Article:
One smart family

Kids often imitate their parents when they play.
You’ll see little girls acting like little mommies and
little boys acting like their dad. Unfortunately,
you’ll also see little ones imitating parental flaws.
Like barking orders loudly at their toys.

So I’ve come to expect a little humiliation when my
kids play. It’s good for a parent’s soul. It might be
one of the rare ways you’ll ever get some real
feedback on your parenting and thus gives you the
opportunity to change your ways. But I never expected
to witness the following scene in our home the other
day.

From the kitchen I could hear my three-year old son
shouting commands. “Get OFF! Get. Down. Get down
NOW. I said get down now!”

Anticipating the sight of him ordering one of our cats
or one of his toys around, I popped my head into the
living room to see what he was up to.

There he was perched on the end of the sofa sitting on
his knees with his back to me, staring down and
barking like a drill sergeant…at what?

“Aiden, who are you talking to?”

“My foot.”

“Your foot?”

“Yes, it won’t get off the sofa.”

(Okay, who’s been yelling at their body parts in front
of the little one?)

“Aiden, you have to move your foot yourself.”

“Oh.”

You know, this child is bright. He knows his ABCs, he
can count to ten, he can recite entire episodes of
SpongeBob, he has a vocabulary that sometimes knocks
my socks off and he has some advanced comprehension
skills for his age. And yet here he was yelling at
his foot to obey.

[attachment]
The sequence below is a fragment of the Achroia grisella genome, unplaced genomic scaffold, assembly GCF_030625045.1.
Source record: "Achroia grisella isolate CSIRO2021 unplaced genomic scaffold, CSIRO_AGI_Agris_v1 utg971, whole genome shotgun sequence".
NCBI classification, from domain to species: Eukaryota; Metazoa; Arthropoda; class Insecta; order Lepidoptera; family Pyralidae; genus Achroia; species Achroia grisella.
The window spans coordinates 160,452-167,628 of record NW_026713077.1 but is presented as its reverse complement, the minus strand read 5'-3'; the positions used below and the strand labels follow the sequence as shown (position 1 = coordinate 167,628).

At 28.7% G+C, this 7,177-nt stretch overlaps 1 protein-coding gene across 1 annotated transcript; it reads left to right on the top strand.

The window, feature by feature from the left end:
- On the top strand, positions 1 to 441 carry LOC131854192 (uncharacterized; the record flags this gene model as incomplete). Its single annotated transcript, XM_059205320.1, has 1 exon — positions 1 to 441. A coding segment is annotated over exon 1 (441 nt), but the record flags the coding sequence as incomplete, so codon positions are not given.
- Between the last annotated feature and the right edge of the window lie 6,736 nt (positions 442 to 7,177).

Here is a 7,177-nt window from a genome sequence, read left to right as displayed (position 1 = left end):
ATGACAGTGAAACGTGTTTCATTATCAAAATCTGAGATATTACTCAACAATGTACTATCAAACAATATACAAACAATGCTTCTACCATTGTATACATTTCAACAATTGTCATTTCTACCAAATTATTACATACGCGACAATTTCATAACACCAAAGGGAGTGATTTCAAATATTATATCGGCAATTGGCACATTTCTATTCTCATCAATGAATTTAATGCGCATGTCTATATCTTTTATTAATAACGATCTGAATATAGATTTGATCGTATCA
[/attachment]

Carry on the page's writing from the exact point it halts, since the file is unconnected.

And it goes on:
I think God builds children with these idiosyncrasies
to keep parents from getting too proud. There’s no
way I’m going to brag that my son can read the
satellite channel guide when two seconds later he’s
going to order the food on his plate to jump into his
mouth.

Have my husband and I muddied the gene pool or are
these moments of unexplainable lunacy the side effect
of genius?

I know my husband has a high I.Q. but I’ve seen him
roll the car window up on his finger…five times in a
row to see what would happen.

And I’ve been known to astound people with brilliant
questions like, “What’s Mr. Brown’s last name?”

My other kids are pretty smart, too. And yet one just
stuck his finger in the car cigarette lighter to see
if he’d get burned and in doing so repeated the exact
same thing I did as a child his age.

Whatever the reason for this kind of behavior, my
grandmother was right. The nuts don’t fall too far
from the tree.

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